Yes, of course, there’s a difference between the offence of the message and the offence of the messenger. Yes, of course, some people have been less than tactful (and less than wise) in the way they have chosen to present the gospel. But in our desperation not to be seen as ‘one of those people’, do we really have to go to the opposite extreme, and steadfastly refuse to say a word about the gospel unless someone is so impressed by our good life that they come up to us and ask us why we’re such admirable people? Once again, would the gospel ever have made it out of Jerusalem if the early Christians had followed Clatworthy’s advice?

No, sorry, this won’t do. It won’t do, because it is unfaithful to the Jesus we claim to be following. The Lord of the Church gave very clear instructions about this, and they are repeated in one form or another in all of the gospels and in the book of Acts. At the end of Luke’s gospel Jesus says,

“This is what is written: the Messiah will suffer and rise from the dead on the third day, and repentance for the forgiveness of sins will be preached in his name to all nations, beginning at Jerusalem. You are witnesses of these things. I am going to send you what my Father has promised; but stay in the city until you have been clothed with power from on high” (Luke 24:46-49).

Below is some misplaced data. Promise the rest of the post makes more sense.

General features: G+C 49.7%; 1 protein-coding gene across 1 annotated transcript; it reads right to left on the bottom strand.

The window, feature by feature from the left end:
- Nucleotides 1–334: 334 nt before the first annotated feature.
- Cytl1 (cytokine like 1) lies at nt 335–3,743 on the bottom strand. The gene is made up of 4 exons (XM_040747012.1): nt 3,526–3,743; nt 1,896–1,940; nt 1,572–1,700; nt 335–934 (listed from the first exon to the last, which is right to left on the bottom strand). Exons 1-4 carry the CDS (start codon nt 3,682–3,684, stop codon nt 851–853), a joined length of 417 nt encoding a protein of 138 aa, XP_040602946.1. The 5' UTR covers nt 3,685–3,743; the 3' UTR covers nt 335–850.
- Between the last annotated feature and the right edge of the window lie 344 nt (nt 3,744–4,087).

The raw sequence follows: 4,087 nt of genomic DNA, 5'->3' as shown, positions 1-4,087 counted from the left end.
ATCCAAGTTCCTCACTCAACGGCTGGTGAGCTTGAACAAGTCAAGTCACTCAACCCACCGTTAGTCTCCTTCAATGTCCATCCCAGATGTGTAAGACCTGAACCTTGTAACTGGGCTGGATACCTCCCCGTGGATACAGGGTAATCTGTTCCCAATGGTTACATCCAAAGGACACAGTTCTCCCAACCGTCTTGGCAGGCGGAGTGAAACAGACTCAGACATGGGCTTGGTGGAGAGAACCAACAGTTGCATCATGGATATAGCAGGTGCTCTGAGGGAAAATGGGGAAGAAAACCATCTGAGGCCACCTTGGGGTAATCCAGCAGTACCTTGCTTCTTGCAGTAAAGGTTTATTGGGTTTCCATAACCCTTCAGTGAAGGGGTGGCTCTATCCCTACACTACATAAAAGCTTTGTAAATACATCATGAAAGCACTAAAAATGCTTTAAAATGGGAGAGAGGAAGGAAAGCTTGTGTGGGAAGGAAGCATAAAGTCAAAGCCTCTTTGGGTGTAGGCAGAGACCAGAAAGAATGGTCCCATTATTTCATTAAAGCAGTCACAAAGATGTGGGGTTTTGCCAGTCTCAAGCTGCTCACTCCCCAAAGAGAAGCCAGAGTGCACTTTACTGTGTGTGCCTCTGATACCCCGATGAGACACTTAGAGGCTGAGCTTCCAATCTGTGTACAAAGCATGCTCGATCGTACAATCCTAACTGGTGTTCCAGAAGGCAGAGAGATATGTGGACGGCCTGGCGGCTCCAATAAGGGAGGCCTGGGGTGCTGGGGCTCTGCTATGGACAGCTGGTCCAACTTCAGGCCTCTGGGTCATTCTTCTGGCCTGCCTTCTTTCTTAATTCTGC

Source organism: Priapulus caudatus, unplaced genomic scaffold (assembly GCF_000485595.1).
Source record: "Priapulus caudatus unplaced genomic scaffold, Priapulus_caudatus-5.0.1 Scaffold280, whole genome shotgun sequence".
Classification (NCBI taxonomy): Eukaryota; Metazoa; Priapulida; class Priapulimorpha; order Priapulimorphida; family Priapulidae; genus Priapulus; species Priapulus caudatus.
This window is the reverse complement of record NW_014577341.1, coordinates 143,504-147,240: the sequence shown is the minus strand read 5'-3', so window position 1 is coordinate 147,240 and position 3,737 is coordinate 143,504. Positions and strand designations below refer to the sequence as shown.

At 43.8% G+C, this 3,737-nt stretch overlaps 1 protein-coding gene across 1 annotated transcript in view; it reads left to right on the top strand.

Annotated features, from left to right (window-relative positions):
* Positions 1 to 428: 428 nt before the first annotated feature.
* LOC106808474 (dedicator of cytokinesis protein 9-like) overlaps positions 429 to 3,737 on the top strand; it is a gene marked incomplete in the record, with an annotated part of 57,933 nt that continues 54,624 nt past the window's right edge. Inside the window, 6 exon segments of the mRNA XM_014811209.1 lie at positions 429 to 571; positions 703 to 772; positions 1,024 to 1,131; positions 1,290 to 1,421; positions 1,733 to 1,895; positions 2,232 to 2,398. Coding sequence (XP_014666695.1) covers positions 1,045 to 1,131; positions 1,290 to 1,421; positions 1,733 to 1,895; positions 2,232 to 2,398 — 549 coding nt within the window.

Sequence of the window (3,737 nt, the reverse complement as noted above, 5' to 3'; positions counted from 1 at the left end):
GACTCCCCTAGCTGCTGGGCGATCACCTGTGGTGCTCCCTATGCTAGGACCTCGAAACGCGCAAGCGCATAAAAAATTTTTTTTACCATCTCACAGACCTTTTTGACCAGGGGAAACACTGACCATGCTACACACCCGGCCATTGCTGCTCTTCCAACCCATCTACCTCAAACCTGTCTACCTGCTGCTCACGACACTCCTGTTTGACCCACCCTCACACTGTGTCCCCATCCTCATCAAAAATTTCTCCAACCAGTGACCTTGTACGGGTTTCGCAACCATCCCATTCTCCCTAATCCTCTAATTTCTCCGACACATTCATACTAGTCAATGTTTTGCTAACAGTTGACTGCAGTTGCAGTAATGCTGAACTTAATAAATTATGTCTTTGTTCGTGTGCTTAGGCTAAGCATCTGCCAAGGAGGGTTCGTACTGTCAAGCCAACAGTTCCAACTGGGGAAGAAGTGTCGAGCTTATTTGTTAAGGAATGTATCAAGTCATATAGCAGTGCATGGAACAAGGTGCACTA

Matthew’s version is perhaps better known:

‘Then Jesus came to them and said, “All authority in heaven and on earth has been given to me. Therefore go and make disciples of all nations, baptizing them in the name of the Father and of the Son and of the Holy Spirit, and teaching them to obey everything I have commanded you. And surely I am with you always, to the very end of the age”‘ (Matthew 28:18-20).

John puts an even more far-reaching commission on the lips of Jesus:

‘Again Jesus said, “Peace be with you! As the Father has sent me, so I am sending you”. And with that he breathed on them and said, “Receive the Holy Spirit. If you forgive anyone’s sins, they are forgiven; if you do not forgive them, they are not forgiven”‘ (John 20:21-23).

And in Acts chapter 1 Jesus says to his followers,

“But you will receive power when the Holy Spirit comes on you, and you will be my witnesses in Jerusalem, and in all Judea and Samaria, and to the ends of the earth” (Acts 1:8).

The ending of the Gospel of Mark is problematic; it seems to be cut off abruptly at 16:8, and what follows appears to have been added later in an attempt to bring the story to a smoother conclusion. Nonetheless, whoever the nameless editors may have been, they evidently shared the conviction of the other gospel writers that Jesus had sent his church out to spread his message and call people to faith in him:

‘(Jesus) said to them, “Go into all the world and preach the gospel to all creation. Whoever believes and is baptized will be saved, but whoever does not believe will be condemned…” Then the disciples went out and preached everywhere, and the Lord worked with them and confirmed his word by the signs that accompanied it’ (Mark 16:15-16, 20).